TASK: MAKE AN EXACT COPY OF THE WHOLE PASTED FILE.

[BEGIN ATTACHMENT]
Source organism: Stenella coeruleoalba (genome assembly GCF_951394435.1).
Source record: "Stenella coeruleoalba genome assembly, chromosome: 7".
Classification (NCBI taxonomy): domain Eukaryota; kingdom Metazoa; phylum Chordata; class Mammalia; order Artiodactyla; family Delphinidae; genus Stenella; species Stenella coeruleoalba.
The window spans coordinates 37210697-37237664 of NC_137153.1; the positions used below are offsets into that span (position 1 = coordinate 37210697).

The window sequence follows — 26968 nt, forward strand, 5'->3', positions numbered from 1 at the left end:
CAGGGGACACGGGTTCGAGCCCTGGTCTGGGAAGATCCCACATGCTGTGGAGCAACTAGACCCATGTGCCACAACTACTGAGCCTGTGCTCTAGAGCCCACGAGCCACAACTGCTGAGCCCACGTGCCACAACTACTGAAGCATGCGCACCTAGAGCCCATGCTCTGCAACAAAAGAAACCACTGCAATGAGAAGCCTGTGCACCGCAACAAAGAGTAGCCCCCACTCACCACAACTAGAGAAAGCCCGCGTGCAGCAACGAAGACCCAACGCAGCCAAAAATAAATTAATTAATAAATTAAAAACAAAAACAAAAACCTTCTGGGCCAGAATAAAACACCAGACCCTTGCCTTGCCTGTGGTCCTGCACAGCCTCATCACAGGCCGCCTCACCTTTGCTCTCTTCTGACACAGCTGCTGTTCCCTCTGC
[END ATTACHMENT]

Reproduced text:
Source organism: Stenella coeruleoalba (genome assembly GCF_951394435.1).
Source record: "Stenella coeruleoalba genome assembly, chromosome: 7".
Classification (NCBI taxonomy): domain Eukaryota; kingdom Metazoa; phylum Chordata; class Mammalia; order Artiodactyla; family Delphinidae; genus Stenella; species Stenella coeruleoalba.
The window spans coordinates 37210697-37237664 of NC_137153.1; the positions used below are offsets into that span (position 1 = coordinate 37210697).

The window sequence follows — 26968 nt, forward strand, 5'->3', positions numbered from 1 at the left end:
CAGGGGACACGGGTTCGAGCCCTGGTCTGGGAAGATCCCACATGCTGTGGAGCAACTAGACCCATGTGCCACAACTACTGAGCCTGTGCTCTAGAGCCCACGAGCCACAACTGCTGAGCCCACGTGCCACAACTACTGAAGCATGCGCACCTAGAGCCCATGCTCTGCAACAAAAGAAACCACTGCAATGAGAAGCCTGTGCACCGCAACAAAGAGTAGCCCCCACTCACCACAACTAGAGAAAGCCCGCGTGCAGCAACGAAGACCCAACGCAGCCAAAAATAAATTAATTAATAAATTAAAAACAAAAACAAAAACCTTCTGGGCCAGAATAAAACACCAGACCCTTGCCTTGCCTGTGGTCCTGCACAGCCTCATCACAGGCCGCCTCACCTTTGCTCTCTTCTGACACAGCTGCTGTTCCCTCTGC